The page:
what is habitus

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What does Bourdieu mean by habitus in the most simple terms?

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Anonymous 0 Comments

He just meant that we internalize the enviroment we were raised/socialized in. Habitus can be explained as the comfort we feel when surrounded by the familiar. For example, if you were raised in a low income household, you internalize the culture associated with that kind of life, you feel at home, and you are able to easily navigate situations pertaining to that kind of life. Now imagine you get invited to a fancy dinner. That is not your habitus, you did not have contact with the upper class culture, so you might feel lost by not knowing certain social expectations surrounding an event like that. You do not feel at home at a fancy dinner, because it is not your habitus.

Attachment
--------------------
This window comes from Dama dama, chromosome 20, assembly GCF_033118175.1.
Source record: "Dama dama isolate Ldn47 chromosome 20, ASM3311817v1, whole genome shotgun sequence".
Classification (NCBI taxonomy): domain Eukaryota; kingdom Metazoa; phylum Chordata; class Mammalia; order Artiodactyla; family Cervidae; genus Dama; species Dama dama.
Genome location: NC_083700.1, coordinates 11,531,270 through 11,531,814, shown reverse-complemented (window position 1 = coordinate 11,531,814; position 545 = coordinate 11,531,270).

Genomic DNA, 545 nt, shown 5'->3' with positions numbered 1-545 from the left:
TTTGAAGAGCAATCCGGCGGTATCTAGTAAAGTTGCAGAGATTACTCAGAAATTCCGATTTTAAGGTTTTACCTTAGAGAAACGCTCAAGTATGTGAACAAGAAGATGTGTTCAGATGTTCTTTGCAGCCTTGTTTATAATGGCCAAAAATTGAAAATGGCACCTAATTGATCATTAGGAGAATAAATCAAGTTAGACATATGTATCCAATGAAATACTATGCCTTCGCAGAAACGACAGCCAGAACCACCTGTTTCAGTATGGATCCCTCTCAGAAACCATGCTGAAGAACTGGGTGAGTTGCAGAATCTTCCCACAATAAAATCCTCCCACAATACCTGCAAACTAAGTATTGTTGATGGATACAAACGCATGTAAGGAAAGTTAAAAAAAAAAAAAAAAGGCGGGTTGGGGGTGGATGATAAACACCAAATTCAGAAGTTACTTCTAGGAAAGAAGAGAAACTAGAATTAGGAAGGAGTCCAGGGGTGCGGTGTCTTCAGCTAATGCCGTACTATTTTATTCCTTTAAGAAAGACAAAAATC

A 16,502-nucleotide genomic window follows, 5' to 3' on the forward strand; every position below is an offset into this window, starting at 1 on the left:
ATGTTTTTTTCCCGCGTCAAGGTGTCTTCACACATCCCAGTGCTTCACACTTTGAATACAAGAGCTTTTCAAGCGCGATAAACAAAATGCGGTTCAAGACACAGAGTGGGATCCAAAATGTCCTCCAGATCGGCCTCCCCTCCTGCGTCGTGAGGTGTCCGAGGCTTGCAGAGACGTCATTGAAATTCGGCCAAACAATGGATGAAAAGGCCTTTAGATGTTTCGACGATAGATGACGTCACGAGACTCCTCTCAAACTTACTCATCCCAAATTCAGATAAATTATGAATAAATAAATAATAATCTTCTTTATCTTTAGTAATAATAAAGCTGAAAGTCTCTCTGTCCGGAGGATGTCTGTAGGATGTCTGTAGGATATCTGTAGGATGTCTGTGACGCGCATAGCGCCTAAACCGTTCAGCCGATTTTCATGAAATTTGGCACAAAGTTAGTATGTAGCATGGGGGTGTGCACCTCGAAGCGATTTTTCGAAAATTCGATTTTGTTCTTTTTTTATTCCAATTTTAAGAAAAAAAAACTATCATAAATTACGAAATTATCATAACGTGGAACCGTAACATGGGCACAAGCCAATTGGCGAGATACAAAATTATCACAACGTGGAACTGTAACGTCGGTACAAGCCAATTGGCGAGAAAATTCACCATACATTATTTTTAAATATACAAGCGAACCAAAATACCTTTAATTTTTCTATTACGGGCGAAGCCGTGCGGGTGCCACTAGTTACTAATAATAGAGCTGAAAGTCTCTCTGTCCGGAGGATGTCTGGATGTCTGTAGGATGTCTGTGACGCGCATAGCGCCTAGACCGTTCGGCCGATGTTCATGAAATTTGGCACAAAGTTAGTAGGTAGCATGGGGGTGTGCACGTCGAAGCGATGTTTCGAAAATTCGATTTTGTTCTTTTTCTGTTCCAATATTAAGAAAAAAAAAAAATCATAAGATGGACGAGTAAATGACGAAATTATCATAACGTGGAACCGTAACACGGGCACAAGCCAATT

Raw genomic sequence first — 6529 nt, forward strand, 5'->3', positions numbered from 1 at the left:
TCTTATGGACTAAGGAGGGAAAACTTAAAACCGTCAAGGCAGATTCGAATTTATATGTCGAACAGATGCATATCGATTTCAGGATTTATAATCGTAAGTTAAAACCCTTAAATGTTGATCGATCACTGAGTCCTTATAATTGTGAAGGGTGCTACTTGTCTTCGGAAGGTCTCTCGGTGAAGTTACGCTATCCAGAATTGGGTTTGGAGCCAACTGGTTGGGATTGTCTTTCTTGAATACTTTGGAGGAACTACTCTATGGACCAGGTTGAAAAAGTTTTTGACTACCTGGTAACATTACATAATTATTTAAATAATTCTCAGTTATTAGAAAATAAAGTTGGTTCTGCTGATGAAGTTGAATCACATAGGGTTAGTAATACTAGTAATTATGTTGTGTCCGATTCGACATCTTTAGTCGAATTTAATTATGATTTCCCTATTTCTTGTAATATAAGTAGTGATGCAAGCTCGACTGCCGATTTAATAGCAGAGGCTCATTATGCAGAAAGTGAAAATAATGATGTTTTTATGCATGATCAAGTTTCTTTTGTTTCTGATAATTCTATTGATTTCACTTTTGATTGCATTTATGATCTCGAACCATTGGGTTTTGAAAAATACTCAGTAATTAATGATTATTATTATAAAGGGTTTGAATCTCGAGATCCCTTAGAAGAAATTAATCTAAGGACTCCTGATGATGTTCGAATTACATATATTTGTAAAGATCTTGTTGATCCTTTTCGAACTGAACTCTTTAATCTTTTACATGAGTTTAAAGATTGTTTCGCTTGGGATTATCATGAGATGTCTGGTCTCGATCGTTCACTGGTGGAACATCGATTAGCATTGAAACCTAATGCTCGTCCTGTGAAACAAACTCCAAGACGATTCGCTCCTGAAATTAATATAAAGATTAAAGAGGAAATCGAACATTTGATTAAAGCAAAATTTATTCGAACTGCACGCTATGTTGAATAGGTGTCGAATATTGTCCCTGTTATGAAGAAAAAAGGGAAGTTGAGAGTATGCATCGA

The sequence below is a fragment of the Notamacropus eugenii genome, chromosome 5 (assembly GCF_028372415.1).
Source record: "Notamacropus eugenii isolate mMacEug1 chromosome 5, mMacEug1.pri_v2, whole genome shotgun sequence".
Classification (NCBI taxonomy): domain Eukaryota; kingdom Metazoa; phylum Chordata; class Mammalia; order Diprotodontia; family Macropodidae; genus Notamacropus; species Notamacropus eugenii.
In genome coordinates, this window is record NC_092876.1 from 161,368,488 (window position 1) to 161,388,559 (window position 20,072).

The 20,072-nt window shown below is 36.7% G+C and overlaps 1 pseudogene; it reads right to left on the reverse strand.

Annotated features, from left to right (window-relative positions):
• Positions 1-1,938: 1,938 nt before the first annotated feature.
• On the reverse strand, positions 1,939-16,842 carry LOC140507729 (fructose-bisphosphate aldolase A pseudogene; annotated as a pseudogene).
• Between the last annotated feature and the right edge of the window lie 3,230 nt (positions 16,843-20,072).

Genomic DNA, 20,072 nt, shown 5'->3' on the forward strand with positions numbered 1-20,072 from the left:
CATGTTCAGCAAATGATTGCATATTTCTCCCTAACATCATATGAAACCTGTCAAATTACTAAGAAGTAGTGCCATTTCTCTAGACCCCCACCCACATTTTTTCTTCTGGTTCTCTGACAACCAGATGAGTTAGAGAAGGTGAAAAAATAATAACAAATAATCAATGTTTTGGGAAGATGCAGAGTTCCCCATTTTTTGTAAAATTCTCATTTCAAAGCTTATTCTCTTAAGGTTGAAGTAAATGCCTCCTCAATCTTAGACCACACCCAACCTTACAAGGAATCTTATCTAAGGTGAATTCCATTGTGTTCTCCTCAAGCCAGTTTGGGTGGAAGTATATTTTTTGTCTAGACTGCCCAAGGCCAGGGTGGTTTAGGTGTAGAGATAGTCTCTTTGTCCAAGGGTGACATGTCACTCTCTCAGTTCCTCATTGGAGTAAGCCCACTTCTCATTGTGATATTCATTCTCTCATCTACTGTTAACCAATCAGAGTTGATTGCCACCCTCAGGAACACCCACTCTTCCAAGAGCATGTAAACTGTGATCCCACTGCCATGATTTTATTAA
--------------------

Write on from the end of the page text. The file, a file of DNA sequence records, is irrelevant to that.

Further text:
Anonymous 0 Comments

My dad refused to eat white corn on the cob unless he had no other choice. He said it was “fish food.” No matter how sweet or delicious it was, it was “fish food” to him. He was taught this by his father, and for his whole life, he held that belief no matter what evidence he saw.

That’s one small piece of habitus. A disposition, or a way of thinking or feeling, that society taught him and which he had accepted and made part of himself. Habitus is the collection of *all* those little trained dispositions that any given person has.

For another example, Americans are often seen as being *aggressively* gregarious/social, to the point of being off-putting to some European and Asian cultures. If an American is sharing a public housing space (e.g. a hostel), they will introduce themselves to every other person there, which many non-Americans would *never, ever do* because it’s seen as intruding on personal space. Part of the American habitus is that it is appropriate, even courteous, to “meet and greet” others you will be living with, even if only temporarily.